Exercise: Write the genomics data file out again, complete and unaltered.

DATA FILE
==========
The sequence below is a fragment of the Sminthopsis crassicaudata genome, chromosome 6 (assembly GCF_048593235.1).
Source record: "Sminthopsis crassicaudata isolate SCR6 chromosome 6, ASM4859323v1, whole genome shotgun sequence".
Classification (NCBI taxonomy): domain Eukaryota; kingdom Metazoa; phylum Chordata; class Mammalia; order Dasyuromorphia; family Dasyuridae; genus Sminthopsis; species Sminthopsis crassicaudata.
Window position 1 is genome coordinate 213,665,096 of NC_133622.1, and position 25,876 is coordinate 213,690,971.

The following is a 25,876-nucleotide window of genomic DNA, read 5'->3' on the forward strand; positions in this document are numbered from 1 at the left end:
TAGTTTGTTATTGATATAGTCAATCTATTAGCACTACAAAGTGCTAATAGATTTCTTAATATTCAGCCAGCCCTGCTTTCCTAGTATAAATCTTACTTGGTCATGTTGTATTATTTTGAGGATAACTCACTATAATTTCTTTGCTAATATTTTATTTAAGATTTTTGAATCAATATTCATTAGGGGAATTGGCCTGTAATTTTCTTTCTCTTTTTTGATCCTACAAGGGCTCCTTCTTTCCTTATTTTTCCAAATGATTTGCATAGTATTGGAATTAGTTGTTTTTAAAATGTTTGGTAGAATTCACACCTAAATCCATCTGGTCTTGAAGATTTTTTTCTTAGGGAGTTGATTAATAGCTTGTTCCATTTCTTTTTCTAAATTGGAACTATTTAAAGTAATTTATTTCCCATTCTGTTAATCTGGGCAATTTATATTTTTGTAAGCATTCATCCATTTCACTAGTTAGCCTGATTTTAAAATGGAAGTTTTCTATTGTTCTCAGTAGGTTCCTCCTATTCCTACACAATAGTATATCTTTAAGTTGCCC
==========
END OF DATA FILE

The sequence below is a fragment of the Sminthopsis crassicaudata genome, chromosome 6 (assembly GCF_048593235.1).
Source record: "Sminthopsis crassicaudata isolate SCR6 chromosome 6, ASM4859323v1, whole genome shotgun sequence".
Classification (NCBI taxonomy): domain Eukaryota; kingdom Metazoa; phylum Chordata; class Mammalia; order Dasyuromorphia; family Dasyuridae; genus Sminthopsis; species Sminthopsis crassicaudata.
Window position 1 is genome coordinate 213,665,096 of NC_133622.1, and position 25,876 is coordinate 213,690,971.

The following is a 25,876-nucleotide window of genomic DNA, read 5'->3' on the forward strand; positions in this document are numbered from 1 at the left end:
TAGTTTGTTATTGATATAGTCAATCTATTAGCACTACAAAGTGCTAATAGATTTCTTAATATTCAGCCAGCCCTGCTTTCCTAGTATAAATCTTACTTGGTCATGTTGTATTATTTTGAGGATAACTCACTATAATTTCTTTGCTAATATTTTATTTAAGATTTTTGAATCAATATTCATTAGGGGAATTGGCCTGTAATTTTCTTTCTCTTTTTTGATCCTACAAGGGCTCCTTCTTTCCTTATTTTTCCAAATGATTTGCATAGTATTGGAATTAGTTGTTTTTAAAATGTTTGGTAGAATTCACACCTAAATCCATCTGGTCTTGAAGATTTTTTTCTTAGGGAGTTGATTAATAGCTTGTTCCATTTCTTTTTCTAAATTGGAACTATTTAAAGTAATTTATTTCCCATTCTGTTAATCTGGGCAATTTATATTTTTGTAAGCATTCATCCATTTCACTAGTTAGCCTGATTTTAAAATGGAAGTTTTCTATTGTTCTCAGTAGGTTCCTCCTATTCCTACACAATAGTATATCTTTAAGTTGCCC